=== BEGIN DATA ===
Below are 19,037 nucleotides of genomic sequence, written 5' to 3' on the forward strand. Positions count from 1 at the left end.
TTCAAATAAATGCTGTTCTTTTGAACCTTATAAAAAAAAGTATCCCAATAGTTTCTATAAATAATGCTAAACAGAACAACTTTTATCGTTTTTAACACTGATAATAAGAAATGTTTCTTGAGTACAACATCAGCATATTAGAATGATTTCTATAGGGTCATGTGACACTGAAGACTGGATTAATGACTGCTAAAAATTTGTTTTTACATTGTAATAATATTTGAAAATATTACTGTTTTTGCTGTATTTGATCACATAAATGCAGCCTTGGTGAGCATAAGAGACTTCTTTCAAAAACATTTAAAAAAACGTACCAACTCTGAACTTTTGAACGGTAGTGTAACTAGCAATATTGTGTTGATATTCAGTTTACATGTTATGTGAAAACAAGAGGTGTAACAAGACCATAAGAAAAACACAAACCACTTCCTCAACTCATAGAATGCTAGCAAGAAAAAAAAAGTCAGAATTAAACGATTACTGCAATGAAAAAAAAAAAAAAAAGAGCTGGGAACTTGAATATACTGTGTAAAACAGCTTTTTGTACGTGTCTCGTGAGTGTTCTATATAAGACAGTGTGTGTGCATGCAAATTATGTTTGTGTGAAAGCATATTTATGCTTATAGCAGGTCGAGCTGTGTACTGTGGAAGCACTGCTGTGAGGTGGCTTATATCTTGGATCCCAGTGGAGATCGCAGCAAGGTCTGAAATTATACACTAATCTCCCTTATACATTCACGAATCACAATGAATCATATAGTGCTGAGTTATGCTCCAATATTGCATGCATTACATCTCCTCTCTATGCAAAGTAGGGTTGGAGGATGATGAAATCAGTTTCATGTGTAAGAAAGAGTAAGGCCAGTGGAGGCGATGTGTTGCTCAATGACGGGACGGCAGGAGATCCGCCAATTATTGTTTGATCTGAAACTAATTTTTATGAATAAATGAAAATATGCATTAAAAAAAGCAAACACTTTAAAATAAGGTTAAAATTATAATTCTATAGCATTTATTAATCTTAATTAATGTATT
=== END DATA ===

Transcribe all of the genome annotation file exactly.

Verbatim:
Below are 19,037 nucleotides of genomic sequence, written 5' to 3' on the forward strand. Positions count from 1 at the left end.
TTCAAATAAATGCTGTTCTTTTGAACCTTATAAAAAAAAGTATCCCAATAGTTTCTATAAATAATGCTAAACAGAACAACTTTTATCGTTTTTAACACTGATAATAAGAAATGTTTCTTGAGTACAACATCAGCATATTAGAATGATTTCTATAGGGTCATGTGACACTGAAGACTGGATTAATGACTGCTAAAAATTTGTTTTTACATTGTAATAATATTTGAAAATATTACTGTTTTTGCTGTATTTGATCACATAAATGCAGCCTTGGTGAGCATAAGAGACTTCTTTCAAAAACATTTAAAAAAACGTACCAACTCTGAACTTTTGAACGGTAGTGTAACTAGCAATATTGTGTTGATATTCAGTTTACATGTTATGTGAAAACAAGAGGTGTAACAAGACCATAAGAAAAACACAAACCACTTCCTCAACTCATAGAATGCTAGCAAGAAAAAAAAAGTCAGAATTAAACGATTACTGCAATGAAAAAAAAAAAAAAAAGAGCTGGGAACTTGAATATACTGTGTAAAACAGCTTTTTGTACGTGTCTCGTGAGTGTTCTATATAAGACAGTGTGTGTGCATGCAAATTATGTTTGTGTGAAAGCATATTTATGCTTATAGCAGGTCGAGCTGTGTACTGTGGAAGCACTGCTGTGAGGTGGCTTATATCTTGGATCCCAGTGGAGATCGCAGCAAGGTCTGAAATTATACACTAATCTCCCTTATACATTCACGAATCACAATGAATCATATAGTGCTGAGTTATGCTCCAATATTGCATGCATTACATCTCCTCTCTATGCAAAGTAGGGTTGGAGGATGATGAAATCAGTTTCATGTGTAAGAAAGAGTAAGGCCAGTGGAGGCGATGTGTTGCTCAATGACGGGACGGCAGGAGATCCGCCAATTATTGTTTGATCTGAAACTAATTTTTATGAATAAATGAAAATATGCATTAAAAAAAGCAAACACTTTAAAATAAGGTTAAAATTATAATTCTATAGCATTTATTAATCTTAATTAATGTATT